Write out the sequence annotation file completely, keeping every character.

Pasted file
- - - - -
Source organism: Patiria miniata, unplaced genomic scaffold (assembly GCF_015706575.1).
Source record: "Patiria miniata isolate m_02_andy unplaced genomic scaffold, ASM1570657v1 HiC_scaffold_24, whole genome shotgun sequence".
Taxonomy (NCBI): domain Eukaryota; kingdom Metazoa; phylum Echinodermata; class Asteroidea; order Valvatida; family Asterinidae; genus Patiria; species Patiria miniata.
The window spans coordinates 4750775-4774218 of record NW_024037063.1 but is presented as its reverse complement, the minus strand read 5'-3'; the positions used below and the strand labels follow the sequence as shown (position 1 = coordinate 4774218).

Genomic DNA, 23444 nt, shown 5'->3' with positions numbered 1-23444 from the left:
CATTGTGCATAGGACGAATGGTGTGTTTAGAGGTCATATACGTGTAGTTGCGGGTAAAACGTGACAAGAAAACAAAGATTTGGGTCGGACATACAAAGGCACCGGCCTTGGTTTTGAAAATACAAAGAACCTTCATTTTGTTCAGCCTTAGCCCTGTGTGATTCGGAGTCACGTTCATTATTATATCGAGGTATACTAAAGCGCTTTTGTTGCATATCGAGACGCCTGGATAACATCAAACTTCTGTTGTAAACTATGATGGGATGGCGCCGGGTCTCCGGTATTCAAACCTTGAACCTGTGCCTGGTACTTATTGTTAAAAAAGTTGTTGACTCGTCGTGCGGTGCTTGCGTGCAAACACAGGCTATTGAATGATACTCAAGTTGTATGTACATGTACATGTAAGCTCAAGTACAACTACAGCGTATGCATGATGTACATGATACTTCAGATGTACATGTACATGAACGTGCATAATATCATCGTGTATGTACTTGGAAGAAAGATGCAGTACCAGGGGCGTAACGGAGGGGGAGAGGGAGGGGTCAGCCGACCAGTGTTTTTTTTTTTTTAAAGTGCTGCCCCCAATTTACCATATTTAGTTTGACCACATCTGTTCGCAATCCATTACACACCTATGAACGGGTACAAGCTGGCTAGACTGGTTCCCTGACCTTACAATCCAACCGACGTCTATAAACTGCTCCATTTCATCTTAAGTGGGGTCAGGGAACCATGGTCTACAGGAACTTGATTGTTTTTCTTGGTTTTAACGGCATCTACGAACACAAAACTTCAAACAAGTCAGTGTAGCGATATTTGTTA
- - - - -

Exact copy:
Source organism: Patiria miniata, unplaced genomic scaffold (assembly GCF_015706575.1).
Source record: "Patiria miniata isolate m_02_andy unplaced genomic scaffold, ASM1570657v1 HiC_scaffold_24, whole genome shotgun sequence".
Taxonomy (NCBI): domain Eukaryota; kingdom Metazoa; phylum Echinodermata; class Asteroidea; order Valvatida; family Asterinidae; genus Patiria; species Patiria miniata.
The window spans coordinates 4750775-4774218 of record NW_024037063.1 but is presented as its reverse complement, the minus strand read 5'-3'; the positions used below and the strand labels follow the sequence as shown (position 1 = coordinate 4774218).

Genomic DNA, 23444 nt, shown 5'->3' with positions numbered 1-23444 from the left:
CATTGTGCATAGGACGAATGGTGTGTTTAGAGGTCATATACGTGTAGTTGCGGGTAAAACGTGACAAGAAAACAAAGATTTGGGTCGGACATACAAAGGCACCGGCCTTGGTTTTGAAAATACAAAGAACCTTCATTTTGTTCAGCCTTAGCCCTGTGTGATTCGGAGTCACGTTCATTATTATATCGAGGTATACTAAAGCGCTTTTGTTGCATATCGAGACGCCTGGATAACATCAAACTTCTGTTGTAAACTATGATGGGATGGCGCCGGGTCTCCGGTATTCAAACCTTGAACCTGTGCCTGGTACTTATTGTTAAAAAAGTTGTTGACTCGTCGTGCGGTGCTTGCGTGCAAACACAGGCTATTGAATGATACTCAAGTTGTATGTACATGTACATGTAAGCTCAAGTACAACTACAGCGTATGCATGATGTACATGATACTTCAGATGTACATGTACATGAACGTGCATAATATCATCGTGTATGTACTTGGAAGAAAGATGCAGTACCAGGGGCGTAACGGAGGGGGAGAGGGAGGGGTCAGCCGACCAGTGTTTTTTTTTTTTTAAAGTGCTGCCCCCAATTTACCATATTTAGTTTGACCACATCTGTTCGCAATCCATTACACACCTATGAACGGGTACAAGCTGGCTAGACTGGTTCCCTGACCTTACAATCCAACCGACGTCTATAAACTGCTCCATTTCATCTTAAGTGGGGTCAGGGAACCATGGTCTACAGGAACTTGATTGTTTTTCTTGGTTTTAACGGCATCTACGAACACAAAACTTCAAACAAGTCAGTGTAGCGATATTTGTTA